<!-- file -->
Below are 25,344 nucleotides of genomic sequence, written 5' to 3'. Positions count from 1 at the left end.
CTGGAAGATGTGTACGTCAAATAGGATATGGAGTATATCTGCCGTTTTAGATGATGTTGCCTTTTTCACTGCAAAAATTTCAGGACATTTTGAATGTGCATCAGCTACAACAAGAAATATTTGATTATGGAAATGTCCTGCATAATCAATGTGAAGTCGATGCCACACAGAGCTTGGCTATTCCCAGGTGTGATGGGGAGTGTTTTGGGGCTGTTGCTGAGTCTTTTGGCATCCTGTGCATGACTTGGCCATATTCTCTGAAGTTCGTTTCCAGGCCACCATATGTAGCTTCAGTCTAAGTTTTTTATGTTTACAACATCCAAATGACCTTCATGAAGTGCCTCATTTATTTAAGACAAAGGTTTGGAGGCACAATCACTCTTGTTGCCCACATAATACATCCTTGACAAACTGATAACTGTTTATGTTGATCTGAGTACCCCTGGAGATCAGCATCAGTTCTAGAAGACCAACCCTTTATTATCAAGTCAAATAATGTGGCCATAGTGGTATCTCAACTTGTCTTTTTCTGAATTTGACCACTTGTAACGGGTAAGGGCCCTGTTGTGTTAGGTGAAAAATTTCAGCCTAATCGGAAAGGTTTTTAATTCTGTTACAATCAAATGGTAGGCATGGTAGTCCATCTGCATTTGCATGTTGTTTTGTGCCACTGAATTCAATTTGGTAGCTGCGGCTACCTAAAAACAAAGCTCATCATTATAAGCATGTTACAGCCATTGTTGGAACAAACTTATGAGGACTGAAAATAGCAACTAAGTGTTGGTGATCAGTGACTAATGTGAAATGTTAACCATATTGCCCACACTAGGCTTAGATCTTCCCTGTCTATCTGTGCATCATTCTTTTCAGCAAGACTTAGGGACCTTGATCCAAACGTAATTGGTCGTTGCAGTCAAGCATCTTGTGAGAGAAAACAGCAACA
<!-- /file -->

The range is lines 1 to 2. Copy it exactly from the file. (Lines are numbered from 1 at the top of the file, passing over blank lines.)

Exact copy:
Below are 25,344 nucleotides of genomic sequence, written 5' to 3'. Positions count from 1 at the left end.
CTGGAAGATGTGTACGTCAAATAGGATATGGAGTATATCTGCCGTTTTAGATGATGTTGCCTTTTTCACTGCAAAAATTTCAGGACATTTTGAATGTGCATCAGCTACAACAAGAAATATTTGATTATGGAAATGTCCTGCATAATCAATGTGAAGTCGATGCCACACAGAGCTTGGCTATTCCCAGGTGTGATGGGGAGTGTTTTGGGGCTGTTGCTGAGTCTTTTGGCATCCTGTGCATGACTTGGCCATATTCTCTGAAGTTCGTTTCCAGGCCACCATATGTAGCTTCAGTCTAAGTTTTTTATGTTTACAACATCCAAATGACCTTCATGAAGTGCCTCATTTATTTAAGACAAAGGTTTGGAGGCACAATCACTCTTGTTGCCCACATAATACATCCTTGACAAACTGATAACTGTTTATGTTGATCTGAGTACCCCTGGAGATCAGCATCAGTTCTAGAAGACCAACCCTTTATTATCAAGTCAAATAATGTGGCCATAGTGGTATCTCAACTTGTCTTTTTCTGAATTTGACCACTTGTAACGGGTAAGGGCCCTGTTGTGTTAGGTGAAAAATTTCAGCCTAATCGGAAAGGTTTTTAATTCTGTTACAATCAAATGGTAGGCATGGTAGTCCATCTGCATTTGCATGTTGTTTTGTGCCACTGAATTCAATTTGGTAGCTGCGGCTACCTAAAAACAAAGCTCATCATTATAAGCATGTTACAGCCATTGTTGGAACAAACTTATGAGGACTGAAAATAGCAACTAAGTGTTGGTGATCAGTGACTAATGTGAAATGTTAACCATATTGCCCACACTAGGCTTAGATCTTCCCTGTCTATCTGTGCATCATTCTTTTCAGCAAGACTTAGGGACCTTGATCCAAACGTAATTGGTCGTTGCAGTCAAGCATCTTGTGAGAGAAAACAGCAACA